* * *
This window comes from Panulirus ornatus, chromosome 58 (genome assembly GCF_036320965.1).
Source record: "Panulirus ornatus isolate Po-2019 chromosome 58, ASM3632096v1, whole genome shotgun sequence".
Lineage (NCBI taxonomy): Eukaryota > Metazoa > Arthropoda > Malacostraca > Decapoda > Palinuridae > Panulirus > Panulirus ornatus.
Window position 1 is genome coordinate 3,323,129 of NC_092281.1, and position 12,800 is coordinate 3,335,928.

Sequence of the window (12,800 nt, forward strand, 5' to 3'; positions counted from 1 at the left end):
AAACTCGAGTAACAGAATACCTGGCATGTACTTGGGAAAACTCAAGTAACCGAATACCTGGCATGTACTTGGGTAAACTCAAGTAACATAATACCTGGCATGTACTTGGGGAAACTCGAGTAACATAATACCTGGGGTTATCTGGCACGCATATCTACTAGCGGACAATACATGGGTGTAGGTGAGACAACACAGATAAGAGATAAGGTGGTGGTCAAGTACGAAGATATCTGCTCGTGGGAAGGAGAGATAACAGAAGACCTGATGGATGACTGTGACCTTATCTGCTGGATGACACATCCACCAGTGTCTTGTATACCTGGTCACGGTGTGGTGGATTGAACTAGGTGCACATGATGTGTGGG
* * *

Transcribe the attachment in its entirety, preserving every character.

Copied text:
This window comes from Panulirus ornatus, chromosome 58 (genome assembly GCF_036320965.1).
Source record: "Panulirus ornatus isolate Po-2019 chromosome 58, ASM3632096v1, whole genome shotgun sequence".
Lineage (NCBI taxonomy): Eukaryota > Metazoa > Arthropoda > Malacostraca > Decapoda > Palinuridae > Panulirus > Panulirus ornatus.
Window position 1 is genome coordinate 3,323,129 of NC_092281.1, and position 12,800 is coordinate 3,335,928.

Sequence of the window (12,800 nt, forward strand, 5' to 3'; positions counted from 1 at the left end):
AAACTCGAGTAACAGAATACCTGGCATGTACTTGGGAAAACTCAAGTAACCGAATACCTGGCATGTACTTGGGTAAACTCAAGTAACATAATACCTGGCATGTACTTGGGGAAACTCGAGTAACATAATACCTGGGGTTATCTGGCACGCATATCTACTAGCGGACAATACATGGGTGTAGGTGAGACAACACAGATAAGAGATAAGGTGGTGGTCAAGTACGAAGATATCTGCTCGTGGGAAGGAGAGATAACAGAAGACCTGATGGATGACTGTGACCTTATCTGCTGGATGACACATCCACCAGTGTCTTGTATACCTGGTCACGGTGTGGTGGATTGAACTAGGTGCACATGATGTGTGGG